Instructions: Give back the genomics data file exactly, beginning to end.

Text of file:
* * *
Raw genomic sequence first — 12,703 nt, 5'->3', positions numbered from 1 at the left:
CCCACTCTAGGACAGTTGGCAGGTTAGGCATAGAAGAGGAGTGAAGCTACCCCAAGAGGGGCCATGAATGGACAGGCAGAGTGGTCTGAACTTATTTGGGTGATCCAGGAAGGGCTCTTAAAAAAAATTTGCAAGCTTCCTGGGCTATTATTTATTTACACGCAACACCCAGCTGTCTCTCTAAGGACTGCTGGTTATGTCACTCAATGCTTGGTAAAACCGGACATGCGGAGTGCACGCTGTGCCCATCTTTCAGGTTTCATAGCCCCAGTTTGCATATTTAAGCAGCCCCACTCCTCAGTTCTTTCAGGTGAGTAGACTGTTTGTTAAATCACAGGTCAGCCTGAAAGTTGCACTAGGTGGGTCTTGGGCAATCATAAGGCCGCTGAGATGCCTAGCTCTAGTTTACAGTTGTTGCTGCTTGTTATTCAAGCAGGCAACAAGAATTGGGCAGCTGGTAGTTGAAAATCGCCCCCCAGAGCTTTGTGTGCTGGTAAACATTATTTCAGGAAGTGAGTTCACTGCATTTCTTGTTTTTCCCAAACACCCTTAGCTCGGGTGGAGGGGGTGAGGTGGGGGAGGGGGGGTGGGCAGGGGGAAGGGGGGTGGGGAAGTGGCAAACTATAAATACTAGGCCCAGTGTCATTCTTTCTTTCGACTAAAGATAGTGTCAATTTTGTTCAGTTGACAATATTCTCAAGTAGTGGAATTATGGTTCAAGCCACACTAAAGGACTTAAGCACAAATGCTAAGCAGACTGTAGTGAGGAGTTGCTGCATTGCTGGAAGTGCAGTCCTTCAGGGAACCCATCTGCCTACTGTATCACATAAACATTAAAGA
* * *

Raw genomic sequence first — 12,703 nt, 5'->3', positions numbered from 1 at the left:
CCCACTCTAGGACAGTTGGCAGGTTAGGCATAGAAGAGGAGTGAAGCTACCCCAAGAGGGGCCATGAATGGACAGGCAGAGTGGTCTGAACTTATTTGGGTGATCCAGGAAGGGCTCTTAAAAAAAATTTGCAAGCTTCCTGGGCTATTATTTATTTACACGCAACACCCAGCTGTCTCTCTAAGGACTGCTGGTTATGTCACTCAATGCTTGGTAAAACCGGACATGCGGAGTGCACGCTGTGCCCATCTTTCAGGTTTCATAGCCCCAGTTTGCATATTTAAGCAGCCCCACTCCTCAGTTCTTTCAGGTGAGTAGACTGTTTGTTAAATCACAGGTCAGCCTGAAAGTTGCACTAGGTGGGTCTTGGGCAATCATAAGGCCGCTGAGATGCCTAGCTCTAGTTTACAGTTGTTGCTGCTTGTTATTCAAGCAGGCAACAAGAATTGGGCAGCTGGTAGTTGAAAATCGCCCCCCAGAGCTTTGTGTGCTGGTAAACATTATTTCAGGAAGTGAGTTCACTGCATTTCTTGTTTTTCCCAAACACCCTTAGCTCGGGTGGAGGGGGTGAGGTGGGGGAGGGGGGGTGGGCAGGGGGAAGGGGGGTGGGGAAGTGGCAAACTATAAATACTAGGCCCAGTGTCATTCTTTCTTTCGACTAAAGATAGTGTCAATTTTGTTCAGTTGACAATATTCTCAAGTAGTGGAATTATGGTTCAAGCCACACTAAAGGACTTAAGCACAAATGCTAAGCAGACTGTAGTGAGGAGTTGCTGCATTGCTGGAAGTGCAGTCCTTCAGGGAACCCATCTGCCTACTGTATCACATAAACATTAAAGA